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How to find female leaders

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Japan has one of the lowest rates of female leadership representation in the world. 

According to the World Economic Forum, Japan ranks 120 from 156 countries for gender parity. There is a limited presence of women in senior roles, with only 14.7% managerial positions filled by females in Japan. 

The first step to addressing a problem is acknowledging it is a problem. Japan has a long way to go.

Fairness over diversity

The business case for increasing female representation has been made over and over again. I don’t need to tell you that more women at the table will be better for your organization. You’ve heard it all before.

The lack of progress suggests that the diversity business case alone is not compelling enough. And it can backfire by placing women in a stereotyped position of being the solution to ‘innovation’, ‘decision-making’ or ‘employee-retention’ they are set up to fail. When they don’t achieve these things, diversity hasn’t lived up to its hype.

Real change must come in the form of ‘fairness’. Why should an organization need economic rationale for affirming the worth of any gender? Adopting fairness as a core value reshapes the way a company talks about diversity and makes diversity targets a more achievable goal.

How to create a diverse pool of candidates

But deciding to embrace fairness isn’t going to solve your problem overnight. How do you tap into a wider pool of talent? There is already a limited number of potential candidates in Japan, so where do you find the best female talent?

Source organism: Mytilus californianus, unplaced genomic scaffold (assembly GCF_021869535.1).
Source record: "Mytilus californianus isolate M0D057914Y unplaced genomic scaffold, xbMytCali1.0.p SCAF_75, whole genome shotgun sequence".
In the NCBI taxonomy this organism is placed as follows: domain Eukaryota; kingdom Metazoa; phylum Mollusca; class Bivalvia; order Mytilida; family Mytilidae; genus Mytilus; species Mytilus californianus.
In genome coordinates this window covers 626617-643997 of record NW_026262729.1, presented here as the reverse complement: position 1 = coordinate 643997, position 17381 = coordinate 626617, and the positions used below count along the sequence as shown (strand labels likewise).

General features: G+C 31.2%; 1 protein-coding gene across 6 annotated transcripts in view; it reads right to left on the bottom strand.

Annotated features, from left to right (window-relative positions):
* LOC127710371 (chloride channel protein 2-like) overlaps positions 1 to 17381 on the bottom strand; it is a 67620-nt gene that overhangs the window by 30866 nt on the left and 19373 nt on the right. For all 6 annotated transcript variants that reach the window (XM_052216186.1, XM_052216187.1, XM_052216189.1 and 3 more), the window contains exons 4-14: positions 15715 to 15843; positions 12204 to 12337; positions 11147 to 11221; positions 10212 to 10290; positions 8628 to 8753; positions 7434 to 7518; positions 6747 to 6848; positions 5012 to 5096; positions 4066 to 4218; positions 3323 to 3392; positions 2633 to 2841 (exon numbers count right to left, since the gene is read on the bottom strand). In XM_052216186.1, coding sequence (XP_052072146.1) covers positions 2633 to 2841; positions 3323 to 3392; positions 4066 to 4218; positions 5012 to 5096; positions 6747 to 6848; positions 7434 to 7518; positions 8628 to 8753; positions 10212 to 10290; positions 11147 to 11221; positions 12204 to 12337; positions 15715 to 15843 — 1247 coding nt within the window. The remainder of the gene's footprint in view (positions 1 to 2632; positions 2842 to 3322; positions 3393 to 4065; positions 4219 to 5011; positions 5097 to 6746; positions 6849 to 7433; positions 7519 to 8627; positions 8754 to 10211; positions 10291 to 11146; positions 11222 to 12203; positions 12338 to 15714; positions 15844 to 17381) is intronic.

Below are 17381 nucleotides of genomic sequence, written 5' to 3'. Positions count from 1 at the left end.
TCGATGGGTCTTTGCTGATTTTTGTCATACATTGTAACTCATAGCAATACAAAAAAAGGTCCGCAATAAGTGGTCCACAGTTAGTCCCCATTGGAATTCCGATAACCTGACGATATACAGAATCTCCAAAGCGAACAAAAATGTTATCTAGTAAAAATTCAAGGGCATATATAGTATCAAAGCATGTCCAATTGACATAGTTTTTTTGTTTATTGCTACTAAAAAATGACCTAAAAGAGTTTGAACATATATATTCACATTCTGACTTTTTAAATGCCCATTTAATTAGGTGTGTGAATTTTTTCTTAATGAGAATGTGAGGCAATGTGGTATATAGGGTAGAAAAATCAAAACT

Here are 3 places to look:

  • Networking events

Recruiting in Japan is going to require a hands-on approach. It’s not as simple as posting a job ad and waiting to see who responds. A great way to meet people in the industry is networking events. At Morunda, we run regular industry events to bring top talent together to hear from world-class speakers. These types of events play an important role in building connections, relationships and trust. It’s also a great way to meet people outside your immediate network, and access talent you would never have otherwise encountered.

  • Professional associations and groups

Join local associations and groups in your industry and attend their events. These groups bring together potential candidates who most likely have the qualifications and experience that you are after. It also shows your organization’s commitment to the industry and increases visibility, especially for organizations entering the market.

  • Referrals from existing employees

Your most valuable source of recommendations will come for your current employees. Encourage them to recommend female leaders from their networks. Referred candidates tend to be high quality and are more likely to fit the company culture. An added benefit is that your current employees will feel that their opinion is valued when their referrals are sought after.

Get access to more female candidates

At Morunda, we are proud that on average, one in three of the candidates we recommend are female. Our in-depth industry knowledge and wide network allows us to help you find and recruit outstanding female leaders across the healthcare industry in Japan and Asia Pacific.


Book a discovery session today.


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